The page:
January 19–February 10
Exhibition Hours: Tuesday–Saturday 11am–6pm
Opening Reception: January 19, 6–8pm
ARTIST ACTIVATIONS + CURATOR TALK
January 26, 2018
The text of A Glossary of Proximity Verbs can be read in either of two ways: as a linear narrative; or like the childhood game Memory: as a series of paired cards waiting to be uncovered and linked. Each pair consists of a single verb (follow, sidle, prick, or crave, for four examples), and a short story inspired by or containing that verb. For the activation of A Glossary of Proximity Verbs, Chloë Bass will play Memory with the audience, reading the story in the order of the verbs each audience member uncovers. This brings new light to the work as a series of fragments with surprise poetics emerging from new and random proximities.
RSVP Reservation Link
Kameelah Janan Rasheed
February 1, 2018
Rasheed will make modifications to her installation (Unto Itself, Activation III) during a structured improvisation set lasting 25 minutes, the approximate length of Eastman's 1973 composition "Stay On It."
February 9, 2018
The Tape Operator monitors and cues up the tape for playback. In this case, they are also maintaining the status quo for the tape loop. Both the recording machine and tape are old and deteriorating. Each time the loop is played, it disintegrates a little, leaving bits of iron oxide dust behind as residue builds up on the tape heads and rollers. Over time as the loop repeats the sound composition changes subtlety. At any moment, the circuits inside the machine or movement of the tape alter the sound we hear. Static, machine noise, and tape noise mix into the soundscape providing additional layers to the composition.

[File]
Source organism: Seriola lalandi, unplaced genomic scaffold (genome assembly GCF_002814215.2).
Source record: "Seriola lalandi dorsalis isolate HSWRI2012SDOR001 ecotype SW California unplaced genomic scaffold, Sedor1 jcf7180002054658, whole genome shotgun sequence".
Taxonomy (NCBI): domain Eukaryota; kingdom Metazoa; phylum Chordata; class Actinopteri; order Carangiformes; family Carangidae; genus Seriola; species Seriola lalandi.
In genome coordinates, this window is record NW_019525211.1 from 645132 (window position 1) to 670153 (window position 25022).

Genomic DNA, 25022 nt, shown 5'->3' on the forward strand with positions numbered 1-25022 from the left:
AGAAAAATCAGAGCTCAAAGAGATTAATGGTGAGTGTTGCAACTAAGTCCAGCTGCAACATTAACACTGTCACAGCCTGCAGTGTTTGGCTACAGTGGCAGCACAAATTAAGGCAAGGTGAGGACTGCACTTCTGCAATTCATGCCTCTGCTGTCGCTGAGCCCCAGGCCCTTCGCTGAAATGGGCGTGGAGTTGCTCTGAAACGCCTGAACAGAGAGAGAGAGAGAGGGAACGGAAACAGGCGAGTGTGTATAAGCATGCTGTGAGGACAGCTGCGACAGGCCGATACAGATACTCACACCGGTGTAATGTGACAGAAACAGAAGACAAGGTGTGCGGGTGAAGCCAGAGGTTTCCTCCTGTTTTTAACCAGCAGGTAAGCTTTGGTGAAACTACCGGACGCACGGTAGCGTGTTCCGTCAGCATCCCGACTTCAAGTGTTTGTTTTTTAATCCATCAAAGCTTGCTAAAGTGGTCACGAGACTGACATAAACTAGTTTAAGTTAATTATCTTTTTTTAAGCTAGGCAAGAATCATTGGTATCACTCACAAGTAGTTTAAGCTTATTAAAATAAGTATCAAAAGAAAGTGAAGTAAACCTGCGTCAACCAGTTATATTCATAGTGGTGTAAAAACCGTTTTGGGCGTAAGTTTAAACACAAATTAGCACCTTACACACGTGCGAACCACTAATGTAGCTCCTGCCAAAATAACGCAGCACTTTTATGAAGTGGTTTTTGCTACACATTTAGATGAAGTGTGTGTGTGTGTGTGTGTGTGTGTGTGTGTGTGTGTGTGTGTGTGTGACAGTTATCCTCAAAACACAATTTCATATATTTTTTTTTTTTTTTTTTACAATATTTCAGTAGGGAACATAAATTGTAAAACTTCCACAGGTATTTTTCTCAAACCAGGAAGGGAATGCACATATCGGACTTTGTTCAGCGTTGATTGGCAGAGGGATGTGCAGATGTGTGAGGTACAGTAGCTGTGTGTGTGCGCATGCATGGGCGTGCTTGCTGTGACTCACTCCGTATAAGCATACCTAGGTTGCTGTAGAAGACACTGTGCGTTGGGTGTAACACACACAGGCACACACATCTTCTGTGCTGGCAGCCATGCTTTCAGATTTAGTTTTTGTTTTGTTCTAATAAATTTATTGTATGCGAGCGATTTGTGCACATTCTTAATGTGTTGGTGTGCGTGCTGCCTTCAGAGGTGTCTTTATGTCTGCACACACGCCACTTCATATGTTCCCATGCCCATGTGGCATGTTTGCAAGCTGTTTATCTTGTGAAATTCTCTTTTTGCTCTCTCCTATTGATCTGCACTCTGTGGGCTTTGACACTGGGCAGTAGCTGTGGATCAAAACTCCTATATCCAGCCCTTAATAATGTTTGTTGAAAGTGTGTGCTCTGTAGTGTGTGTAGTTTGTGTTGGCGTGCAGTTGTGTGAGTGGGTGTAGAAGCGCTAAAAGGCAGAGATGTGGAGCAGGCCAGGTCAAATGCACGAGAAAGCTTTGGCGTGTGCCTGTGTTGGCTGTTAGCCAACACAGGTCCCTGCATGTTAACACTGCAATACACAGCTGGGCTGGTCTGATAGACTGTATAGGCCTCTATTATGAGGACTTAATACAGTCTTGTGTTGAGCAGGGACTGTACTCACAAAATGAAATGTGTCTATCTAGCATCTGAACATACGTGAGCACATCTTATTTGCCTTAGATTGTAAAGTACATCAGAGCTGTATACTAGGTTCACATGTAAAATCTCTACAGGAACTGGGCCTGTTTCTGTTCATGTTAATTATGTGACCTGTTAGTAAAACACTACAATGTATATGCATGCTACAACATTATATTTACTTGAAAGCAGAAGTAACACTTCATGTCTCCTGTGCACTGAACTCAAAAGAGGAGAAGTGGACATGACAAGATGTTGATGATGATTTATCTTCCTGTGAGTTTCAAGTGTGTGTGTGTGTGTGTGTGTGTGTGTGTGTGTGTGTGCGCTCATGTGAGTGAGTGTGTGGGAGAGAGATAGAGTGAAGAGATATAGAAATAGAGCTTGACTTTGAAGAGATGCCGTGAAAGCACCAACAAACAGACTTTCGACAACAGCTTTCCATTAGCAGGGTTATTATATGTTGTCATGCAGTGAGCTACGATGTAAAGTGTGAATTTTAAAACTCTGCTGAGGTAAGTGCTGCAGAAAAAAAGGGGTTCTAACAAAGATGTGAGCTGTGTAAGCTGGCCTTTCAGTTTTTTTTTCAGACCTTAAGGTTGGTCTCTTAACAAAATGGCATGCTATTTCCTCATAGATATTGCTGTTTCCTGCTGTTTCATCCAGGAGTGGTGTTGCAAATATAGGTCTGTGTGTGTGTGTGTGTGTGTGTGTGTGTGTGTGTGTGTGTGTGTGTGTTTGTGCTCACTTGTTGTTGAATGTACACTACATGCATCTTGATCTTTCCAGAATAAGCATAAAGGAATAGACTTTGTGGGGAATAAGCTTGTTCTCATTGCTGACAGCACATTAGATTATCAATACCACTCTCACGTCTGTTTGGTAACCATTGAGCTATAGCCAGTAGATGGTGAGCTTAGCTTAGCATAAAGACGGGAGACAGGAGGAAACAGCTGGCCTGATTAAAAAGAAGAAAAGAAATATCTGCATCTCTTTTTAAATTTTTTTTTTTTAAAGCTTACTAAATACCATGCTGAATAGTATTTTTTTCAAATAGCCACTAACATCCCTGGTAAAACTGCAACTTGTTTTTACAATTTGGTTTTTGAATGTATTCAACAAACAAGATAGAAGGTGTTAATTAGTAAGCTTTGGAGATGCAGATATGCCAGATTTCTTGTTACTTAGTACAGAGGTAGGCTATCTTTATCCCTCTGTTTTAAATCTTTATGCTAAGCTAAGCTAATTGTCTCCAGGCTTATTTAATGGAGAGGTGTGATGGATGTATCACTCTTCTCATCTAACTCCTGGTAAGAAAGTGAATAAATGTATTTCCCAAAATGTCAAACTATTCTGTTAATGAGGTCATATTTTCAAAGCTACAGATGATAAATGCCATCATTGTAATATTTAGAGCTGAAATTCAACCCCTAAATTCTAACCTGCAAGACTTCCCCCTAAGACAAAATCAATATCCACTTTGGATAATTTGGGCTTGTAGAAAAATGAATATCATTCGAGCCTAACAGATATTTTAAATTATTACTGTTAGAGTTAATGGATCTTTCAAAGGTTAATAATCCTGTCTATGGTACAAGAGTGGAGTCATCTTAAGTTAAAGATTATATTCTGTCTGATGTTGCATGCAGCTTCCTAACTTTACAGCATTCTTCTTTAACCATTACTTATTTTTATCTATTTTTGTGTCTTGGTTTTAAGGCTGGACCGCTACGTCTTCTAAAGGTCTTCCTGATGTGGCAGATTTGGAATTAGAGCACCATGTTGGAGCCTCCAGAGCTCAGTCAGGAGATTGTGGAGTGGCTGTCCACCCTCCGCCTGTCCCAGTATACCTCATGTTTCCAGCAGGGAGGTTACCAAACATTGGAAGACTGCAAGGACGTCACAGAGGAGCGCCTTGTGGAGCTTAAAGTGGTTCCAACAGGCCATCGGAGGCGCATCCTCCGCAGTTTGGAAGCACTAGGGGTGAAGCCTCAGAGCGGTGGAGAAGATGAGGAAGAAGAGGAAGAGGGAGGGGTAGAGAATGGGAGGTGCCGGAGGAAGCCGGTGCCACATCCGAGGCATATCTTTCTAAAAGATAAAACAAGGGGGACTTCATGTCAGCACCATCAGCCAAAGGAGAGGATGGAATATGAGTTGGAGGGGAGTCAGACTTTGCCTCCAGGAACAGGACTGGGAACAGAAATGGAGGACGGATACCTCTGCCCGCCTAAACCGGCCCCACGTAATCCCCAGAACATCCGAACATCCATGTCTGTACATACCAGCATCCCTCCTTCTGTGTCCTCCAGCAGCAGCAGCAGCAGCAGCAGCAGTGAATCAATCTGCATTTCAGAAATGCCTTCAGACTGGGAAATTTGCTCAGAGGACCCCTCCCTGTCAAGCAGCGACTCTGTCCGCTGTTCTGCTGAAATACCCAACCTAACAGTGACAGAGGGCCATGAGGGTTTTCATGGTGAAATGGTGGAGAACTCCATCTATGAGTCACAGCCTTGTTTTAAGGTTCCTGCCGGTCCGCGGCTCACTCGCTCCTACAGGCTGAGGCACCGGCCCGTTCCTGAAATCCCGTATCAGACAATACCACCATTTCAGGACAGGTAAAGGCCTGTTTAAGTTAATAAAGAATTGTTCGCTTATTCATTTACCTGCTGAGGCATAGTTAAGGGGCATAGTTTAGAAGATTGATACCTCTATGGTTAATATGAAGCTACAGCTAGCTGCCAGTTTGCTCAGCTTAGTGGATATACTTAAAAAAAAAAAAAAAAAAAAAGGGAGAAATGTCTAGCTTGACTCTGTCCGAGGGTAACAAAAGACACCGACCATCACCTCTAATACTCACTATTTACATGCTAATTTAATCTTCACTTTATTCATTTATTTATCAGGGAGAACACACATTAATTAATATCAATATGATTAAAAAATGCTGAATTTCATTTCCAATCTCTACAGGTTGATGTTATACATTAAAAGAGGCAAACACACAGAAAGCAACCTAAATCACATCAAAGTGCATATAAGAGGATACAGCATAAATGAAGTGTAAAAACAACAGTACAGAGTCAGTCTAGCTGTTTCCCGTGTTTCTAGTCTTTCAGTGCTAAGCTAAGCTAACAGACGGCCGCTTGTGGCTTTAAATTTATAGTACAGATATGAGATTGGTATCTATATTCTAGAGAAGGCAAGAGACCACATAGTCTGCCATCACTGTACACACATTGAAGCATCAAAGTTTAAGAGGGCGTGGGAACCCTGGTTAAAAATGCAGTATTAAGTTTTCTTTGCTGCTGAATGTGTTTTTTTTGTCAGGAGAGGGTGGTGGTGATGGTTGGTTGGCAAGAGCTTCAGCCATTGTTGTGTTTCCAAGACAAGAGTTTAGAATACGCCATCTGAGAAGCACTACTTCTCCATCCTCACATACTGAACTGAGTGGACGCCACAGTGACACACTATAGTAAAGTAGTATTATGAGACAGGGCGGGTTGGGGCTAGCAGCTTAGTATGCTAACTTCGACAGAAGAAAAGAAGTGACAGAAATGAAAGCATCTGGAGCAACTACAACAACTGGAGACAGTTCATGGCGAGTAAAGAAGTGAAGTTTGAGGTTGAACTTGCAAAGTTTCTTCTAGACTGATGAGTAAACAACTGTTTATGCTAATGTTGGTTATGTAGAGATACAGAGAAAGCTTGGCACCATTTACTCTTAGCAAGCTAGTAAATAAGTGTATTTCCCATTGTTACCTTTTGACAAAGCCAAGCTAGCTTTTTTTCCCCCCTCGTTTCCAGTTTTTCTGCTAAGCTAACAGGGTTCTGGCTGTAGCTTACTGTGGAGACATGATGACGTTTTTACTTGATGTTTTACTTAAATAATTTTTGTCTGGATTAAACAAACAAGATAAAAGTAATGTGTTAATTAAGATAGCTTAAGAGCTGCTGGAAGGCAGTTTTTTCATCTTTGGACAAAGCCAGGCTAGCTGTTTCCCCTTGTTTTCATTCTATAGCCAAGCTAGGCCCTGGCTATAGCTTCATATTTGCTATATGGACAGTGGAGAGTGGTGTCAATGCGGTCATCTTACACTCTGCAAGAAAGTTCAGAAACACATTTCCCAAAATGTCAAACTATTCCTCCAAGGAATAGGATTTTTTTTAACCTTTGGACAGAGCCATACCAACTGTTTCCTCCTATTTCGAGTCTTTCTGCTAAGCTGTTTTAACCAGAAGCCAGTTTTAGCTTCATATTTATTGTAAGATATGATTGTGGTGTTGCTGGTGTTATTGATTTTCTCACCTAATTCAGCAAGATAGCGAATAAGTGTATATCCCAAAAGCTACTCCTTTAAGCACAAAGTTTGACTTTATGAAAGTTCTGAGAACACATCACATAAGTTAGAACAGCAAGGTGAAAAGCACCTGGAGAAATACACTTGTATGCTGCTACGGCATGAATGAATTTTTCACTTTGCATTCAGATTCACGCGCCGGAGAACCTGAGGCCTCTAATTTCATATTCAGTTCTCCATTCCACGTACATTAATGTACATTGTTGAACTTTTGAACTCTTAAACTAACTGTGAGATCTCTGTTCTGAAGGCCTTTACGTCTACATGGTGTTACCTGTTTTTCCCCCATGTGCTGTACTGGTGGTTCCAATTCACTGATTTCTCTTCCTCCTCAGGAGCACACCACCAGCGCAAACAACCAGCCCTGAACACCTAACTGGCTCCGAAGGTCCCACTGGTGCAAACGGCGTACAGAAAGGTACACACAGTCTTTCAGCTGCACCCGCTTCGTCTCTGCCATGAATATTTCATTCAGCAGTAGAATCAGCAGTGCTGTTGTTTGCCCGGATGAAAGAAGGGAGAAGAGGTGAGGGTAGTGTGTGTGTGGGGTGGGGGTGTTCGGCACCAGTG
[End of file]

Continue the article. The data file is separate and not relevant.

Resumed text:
Gallery Walk Through with Curator Tiona Nekkia McClodden
February 10, 2018
McClodden will lead a walk-through of exhibitions A Recollection. and Predicated. with an emphasis on how the selection of works and ephemera on view relate to Eastman’s body of work and unfolding legacy.
The exhibition is part of “Julius Eastman: That Which is Fundamental,”curated by Tiona Nekkia McClodden and Dustin Hurt, organized by The Kitchen with the Eastman Estate and Bowerbird.
Photos by Jason Mandella
This exhibition is made possible with the generous support of Robert D. Bielecki Foundation, Paula Cooper, Rebecca & Martin Eisenberg, and Agnes Gund; endowment support from Mary Flagler Cary Charitable Trust; annual grants from The Andy Warhol Foundation for the Visual Arts, The Amphion Foundation, Inc., The Aaron Copland Fund for Music, Inc., Howard Gilman Foundation, and The Fan Fox and Leslie R. Samuels Foundation; and in part by public funds from New York City Department of Cultural Affairs in partnership with the City Council and New York State Council on the Arts with the support of Governor Andrew Cuomo and the New York State Legislature. Original support for “That Which is Fundamental” was provided by The Pew Center for Arts & Heritage, Philadelphia.
Image: Sondra Perry, Double Quadruple Etcetera Etcetera I & II, 2013.